One point I didn't make as strongly in my last article is that even though a fighter on top will often attempt to move to half guard, half guard is still a relatively advantageous position for the fighter on the bottom. It used to be considered a very weak position, but as MMA has evolved and fighters have gotten better at BJJ, more and more are taking advantage of the aggressive possibilities that can be used from half guard.
Mount: From a distance, mount looks like guard, but the fighter on top is truly on top, with their legs over the opponent's torse instead of trapped within their legs. With a mount, you've taken away the defense of a fighter's legs and put them squarely into desperation defense. This article's photo gives you an idea of why you don't want to find yourself on the wrong end of a mount.
If you put the ground positions along a spectrum, guard is on one end and mount (or back control) is on the other. Guard is the position most favoring the fighter on bottom, and mount is the best position for a fighter on top.
The fighter in mount usually will exploit their advantage with ground and pound, slamming shots into the opponent and forcing them to guess if they'll be going high or low without fear of getting hit themselves. Submissions are also easy from mount. Here's a great video from EliteCageFighting.com showing one of the more basic ones, an armbar from full mount.
Meanwhile, if you're on bottom, options one, two, and three are get out of there. You can't effectively strike under a mount and submissions, aside from the occasional fortunate armbar or kimura, are rare. Out of desperation, mounted fighters will sometimes attempt to roll out, giving up the back and leaving themselves in a different but equally rough position (although enabling them to turtle.)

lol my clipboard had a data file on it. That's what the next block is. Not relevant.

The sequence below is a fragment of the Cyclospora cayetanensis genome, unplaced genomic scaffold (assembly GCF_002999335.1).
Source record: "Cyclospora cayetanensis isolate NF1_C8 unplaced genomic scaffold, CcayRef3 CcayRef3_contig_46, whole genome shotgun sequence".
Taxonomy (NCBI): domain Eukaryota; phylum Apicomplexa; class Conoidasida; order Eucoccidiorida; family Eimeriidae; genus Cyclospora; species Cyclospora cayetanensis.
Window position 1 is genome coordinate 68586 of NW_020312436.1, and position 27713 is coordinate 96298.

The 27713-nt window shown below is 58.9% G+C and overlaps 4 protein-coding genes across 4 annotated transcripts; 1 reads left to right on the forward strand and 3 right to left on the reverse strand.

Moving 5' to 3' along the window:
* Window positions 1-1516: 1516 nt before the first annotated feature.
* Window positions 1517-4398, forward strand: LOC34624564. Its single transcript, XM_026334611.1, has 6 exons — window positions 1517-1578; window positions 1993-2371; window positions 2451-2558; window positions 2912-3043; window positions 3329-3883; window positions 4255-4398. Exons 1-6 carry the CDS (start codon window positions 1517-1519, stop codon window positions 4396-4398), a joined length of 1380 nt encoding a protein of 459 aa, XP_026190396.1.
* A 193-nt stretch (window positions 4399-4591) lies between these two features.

Side Control: For the dominant fighter, side control is much better than being in guard, although not quite as powerful a position as the mount. It is, however, somewhat easier to get to from guard than a mount is since you're attacking one side of a fighter's body instead of taking them head-on. Here's an illustrative picture of side control; you can see that it's pretty much as it sounds.
Side control is a powerful offensive ground position for a muay thai fighter because the opponent's side is wide open to slam in big knees and elbows and weaken their base. It also exposes the arms of the fighter on bottom, leaving submissions open, and can be used for leglocks as well (although not nearly as much as say, an open guard). A fighter in side control will sometimes also look to get their legs directly over the torso, transitioning directly to mount.